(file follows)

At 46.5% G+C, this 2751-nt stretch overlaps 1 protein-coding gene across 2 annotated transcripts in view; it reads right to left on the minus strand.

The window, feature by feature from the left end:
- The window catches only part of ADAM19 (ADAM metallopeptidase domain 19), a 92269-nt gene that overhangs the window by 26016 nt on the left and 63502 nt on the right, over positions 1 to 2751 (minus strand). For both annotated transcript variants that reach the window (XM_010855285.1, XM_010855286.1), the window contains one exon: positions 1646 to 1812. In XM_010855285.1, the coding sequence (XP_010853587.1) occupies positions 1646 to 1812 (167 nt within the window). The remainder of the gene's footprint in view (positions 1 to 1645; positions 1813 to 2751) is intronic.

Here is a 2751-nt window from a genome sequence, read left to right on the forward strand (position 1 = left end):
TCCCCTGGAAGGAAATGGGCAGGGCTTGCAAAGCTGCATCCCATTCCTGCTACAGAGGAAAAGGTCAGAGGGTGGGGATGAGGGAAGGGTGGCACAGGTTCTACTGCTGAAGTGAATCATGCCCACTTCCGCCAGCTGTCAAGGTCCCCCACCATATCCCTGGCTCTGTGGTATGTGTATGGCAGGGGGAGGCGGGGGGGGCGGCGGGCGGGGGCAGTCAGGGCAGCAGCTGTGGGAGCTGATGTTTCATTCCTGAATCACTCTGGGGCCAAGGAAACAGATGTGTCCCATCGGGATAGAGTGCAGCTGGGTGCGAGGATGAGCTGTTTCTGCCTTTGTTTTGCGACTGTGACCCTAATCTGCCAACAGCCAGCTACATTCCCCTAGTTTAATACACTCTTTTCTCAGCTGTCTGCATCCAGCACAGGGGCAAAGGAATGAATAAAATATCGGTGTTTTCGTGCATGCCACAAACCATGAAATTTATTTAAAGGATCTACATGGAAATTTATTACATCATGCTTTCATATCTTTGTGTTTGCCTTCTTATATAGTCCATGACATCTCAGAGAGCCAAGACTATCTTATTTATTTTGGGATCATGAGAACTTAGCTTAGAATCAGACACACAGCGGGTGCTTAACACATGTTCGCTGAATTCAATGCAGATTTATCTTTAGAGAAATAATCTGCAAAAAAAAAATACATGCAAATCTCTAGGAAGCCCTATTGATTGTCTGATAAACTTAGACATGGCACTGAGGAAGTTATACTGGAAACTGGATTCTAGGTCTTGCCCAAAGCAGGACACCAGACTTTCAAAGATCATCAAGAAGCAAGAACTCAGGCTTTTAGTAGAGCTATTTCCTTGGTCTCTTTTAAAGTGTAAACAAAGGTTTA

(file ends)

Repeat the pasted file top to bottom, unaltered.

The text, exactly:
At 46.5% G+C, this 2751-nt stretch overlaps 1 protein-coding gene across 2 annotated transcripts in view; it reads right to left on the minus strand.

The window, feature by feature from the left end:
- The window catches only part of ADAM19 (ADAM metallopeptidase domain 19), a 92269-nt gene that overhangs the window by 26016 nt on the left and 63502 nt on the right, over positions 1 to 2751 (minus strand). For both annotated transcript variants that reach the window (XM_010855285.1, XM_010855286.1), the window contains one exon: positions 1646 to 1812. In XM_010855285.1, the coding sequence (XP_010853587.1) occupies positions 1646 to 1812 (167 nt within the window). The remainder of the gene's footprint in view (positions 1 to 1645; positions 1813 to 2751) is intronic.

Here is a 2751-nt window from a genome sequence, read left to right on the forward strand (position 1 = left end):
TCCCCTGGAAGGAAATGGGCAGGGCTTGCAAAGCTGCATCCCATTCCTGCTACAGAGGAAAAGGTCAGAGGGTGGGGATGAGGGAAGGGTGGCACAGGTTCTACTGCTGAAGTGAATCATGCCCACTTCCGCCAGCTGTCAAGGTCCCCCACCATATCCCTGGCTCTGTGGTATGTGTATGGCAGGGGGAGGCGGGGGGGGCGGCGGGCGGGGGCAGTCAGGGCAGCAGCTGTGGGAGCTGATGTTTCATTCCTGAATCACTCTGGGGCCAAGGAAACAGATGTGTCCCATCGGGATAGAGTGCAGCTGGGTGCGAGGATGAGCTGTTTCTGCCTTTGTTTTGCGACTGTGACCCTAATCTGCCAACAGCCAGCTACATTCCCCTAGTTTAATACACTCTTTTCTCAGCTGTCTGCATCCAGCACAGGGGCAAAGGAATGAATAAAATATCGGTGTTTTCGTGCATGCCACAAACCATGAAATTTATTTAAAGGATCTACATGGAAATTTATTACATCATGCTTTCATATCTTTGTGTTTGCCTTCTTATATAGTCCATGACATCTCAGAGAGCCAAGACTATCTTATTTATTTTGGGATCATGAGAACTTAGCTTAGAATCAGACACACAGCGGGTGCTTAACACATGTTCGCTGAATTCAATGCAGATTTATCTTTAGAGAAATAATCTGCAAAAAAAAAATACATGCAAATCTCTAGGAAGCCCTATTGATTGTCTGATAAACTTAGACATGGCACTGAGGAAGTTATACTGGAAACTGGATTCTAGGTCTTGCCCAAAGCAGGACACCAGACTTTCAAAGATCATCAAGAAGCAAGAACTCAGGCTTTTAGTAGAGCTATTTCCTTGGTCTCTTTTAAAGTGTAAACAAAGGTTTA